Brazil’s banking sector, the largest in Latin America, will sustain double-digit loan growth next year even if the global economic situation continues to deteriorate, according to Oxford Analytica.
However, Santander’s recent decision to sell a stake in its highly profitable Brazilian subsidiary there, together with other recent regional sales, points to continued turmoil in its Spanish and European markets.
Lending next year will be helped by the reduction from 3.0% to 2.5% of a consumer loan tax, part of a series of measures launched by the government in December to prevent the economy from slowing too sharply. This tax had been raised from 1.5% in April, when the government’s main aim was fighting inflation.
Brazilian banks are well capitalised, with most having capital adequacy ratios well above the minimum 11% that the Central Bank demands (already high compared with the current Basel committee recommendation of 8%).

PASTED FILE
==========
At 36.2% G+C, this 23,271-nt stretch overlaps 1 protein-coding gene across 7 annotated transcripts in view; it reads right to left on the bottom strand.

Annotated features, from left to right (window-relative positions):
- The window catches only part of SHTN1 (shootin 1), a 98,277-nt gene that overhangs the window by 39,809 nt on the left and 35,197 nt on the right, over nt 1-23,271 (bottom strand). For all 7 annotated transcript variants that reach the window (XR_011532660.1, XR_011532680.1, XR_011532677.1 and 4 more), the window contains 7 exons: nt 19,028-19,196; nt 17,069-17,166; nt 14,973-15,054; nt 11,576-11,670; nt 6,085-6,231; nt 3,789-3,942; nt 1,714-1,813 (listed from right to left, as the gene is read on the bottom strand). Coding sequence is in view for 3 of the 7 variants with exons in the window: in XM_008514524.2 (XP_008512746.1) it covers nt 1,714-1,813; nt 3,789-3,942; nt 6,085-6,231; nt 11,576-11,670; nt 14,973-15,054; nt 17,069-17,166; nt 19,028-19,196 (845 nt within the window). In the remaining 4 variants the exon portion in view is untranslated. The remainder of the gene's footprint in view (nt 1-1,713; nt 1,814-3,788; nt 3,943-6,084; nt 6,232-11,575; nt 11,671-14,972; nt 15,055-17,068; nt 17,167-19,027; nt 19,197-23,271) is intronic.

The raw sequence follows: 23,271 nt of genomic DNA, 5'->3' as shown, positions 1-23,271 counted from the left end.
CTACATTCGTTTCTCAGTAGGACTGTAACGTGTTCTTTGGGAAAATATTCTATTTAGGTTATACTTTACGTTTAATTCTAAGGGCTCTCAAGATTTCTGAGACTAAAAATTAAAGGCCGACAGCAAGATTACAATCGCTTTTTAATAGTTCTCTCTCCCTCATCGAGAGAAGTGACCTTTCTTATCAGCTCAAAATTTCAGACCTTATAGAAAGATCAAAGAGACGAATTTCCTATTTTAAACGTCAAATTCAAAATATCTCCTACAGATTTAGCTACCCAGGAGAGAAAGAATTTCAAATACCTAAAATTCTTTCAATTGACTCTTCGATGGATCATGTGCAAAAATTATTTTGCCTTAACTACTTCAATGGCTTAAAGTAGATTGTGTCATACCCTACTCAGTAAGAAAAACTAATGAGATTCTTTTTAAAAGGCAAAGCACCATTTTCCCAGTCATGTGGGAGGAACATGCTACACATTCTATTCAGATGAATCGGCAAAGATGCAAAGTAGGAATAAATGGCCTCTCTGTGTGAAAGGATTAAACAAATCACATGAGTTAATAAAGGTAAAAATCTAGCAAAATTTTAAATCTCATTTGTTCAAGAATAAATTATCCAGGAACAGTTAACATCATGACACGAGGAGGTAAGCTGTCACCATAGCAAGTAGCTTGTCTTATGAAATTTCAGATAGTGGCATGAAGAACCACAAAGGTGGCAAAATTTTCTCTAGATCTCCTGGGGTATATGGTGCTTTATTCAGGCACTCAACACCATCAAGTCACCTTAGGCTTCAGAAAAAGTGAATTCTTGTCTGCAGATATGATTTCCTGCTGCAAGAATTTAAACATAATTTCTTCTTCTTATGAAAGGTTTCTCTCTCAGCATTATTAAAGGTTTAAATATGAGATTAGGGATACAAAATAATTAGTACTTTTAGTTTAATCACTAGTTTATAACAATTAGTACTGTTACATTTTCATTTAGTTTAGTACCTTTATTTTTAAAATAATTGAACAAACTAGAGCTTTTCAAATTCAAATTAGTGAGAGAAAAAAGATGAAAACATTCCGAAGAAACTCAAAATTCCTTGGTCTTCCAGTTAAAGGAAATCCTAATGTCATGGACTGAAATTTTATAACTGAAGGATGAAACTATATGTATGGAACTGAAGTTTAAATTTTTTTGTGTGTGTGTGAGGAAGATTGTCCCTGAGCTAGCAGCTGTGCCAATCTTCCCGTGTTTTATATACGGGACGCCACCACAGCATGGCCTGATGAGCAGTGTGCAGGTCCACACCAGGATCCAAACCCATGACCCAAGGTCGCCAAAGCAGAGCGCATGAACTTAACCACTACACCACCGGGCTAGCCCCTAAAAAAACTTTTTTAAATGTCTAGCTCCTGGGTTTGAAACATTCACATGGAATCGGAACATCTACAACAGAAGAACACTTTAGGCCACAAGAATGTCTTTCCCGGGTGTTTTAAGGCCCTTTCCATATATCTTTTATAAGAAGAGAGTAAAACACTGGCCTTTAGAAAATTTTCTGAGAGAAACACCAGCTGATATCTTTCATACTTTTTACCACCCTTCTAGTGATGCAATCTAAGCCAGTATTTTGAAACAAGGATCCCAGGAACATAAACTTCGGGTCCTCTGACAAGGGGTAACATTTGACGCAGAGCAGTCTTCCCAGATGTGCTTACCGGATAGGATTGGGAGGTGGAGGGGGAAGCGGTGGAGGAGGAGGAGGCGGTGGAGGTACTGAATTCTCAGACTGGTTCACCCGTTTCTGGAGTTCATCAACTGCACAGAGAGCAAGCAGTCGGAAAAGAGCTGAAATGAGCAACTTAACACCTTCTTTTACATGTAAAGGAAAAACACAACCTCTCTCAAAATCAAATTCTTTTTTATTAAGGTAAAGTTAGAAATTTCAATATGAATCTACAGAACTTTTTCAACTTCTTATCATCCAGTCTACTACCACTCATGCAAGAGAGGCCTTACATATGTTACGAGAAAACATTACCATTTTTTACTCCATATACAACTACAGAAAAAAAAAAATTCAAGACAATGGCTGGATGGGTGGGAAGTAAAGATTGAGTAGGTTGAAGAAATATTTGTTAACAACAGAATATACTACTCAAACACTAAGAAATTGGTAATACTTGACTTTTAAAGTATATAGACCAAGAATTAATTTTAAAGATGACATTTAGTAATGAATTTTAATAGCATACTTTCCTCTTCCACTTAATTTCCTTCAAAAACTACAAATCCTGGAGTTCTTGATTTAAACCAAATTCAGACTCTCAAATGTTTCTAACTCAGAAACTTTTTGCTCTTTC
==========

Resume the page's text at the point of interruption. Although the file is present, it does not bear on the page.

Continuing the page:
The largest state banks, Banco do Brasil and Caixa Economica Federal, are expected to step in if the global situation deteriorates significantly next year and private sector banks become more cautious in their lending. These banks — together with the National Development Bank (BNDES) — played a critical role in ensuring credit availability during the 2008-09 downturn.
In a strong sign of the growing power of Brazil’s largest banks, Banco Safra recently announced the purchase of Swiss bank Sarasin. The acquisition fits well into Safra’s large and successful private banking business and will strengthen its geographical footprint in Asia, the Middle East and also in Europe.
For details, see BRAZIL: Credit growth to continue despite global woes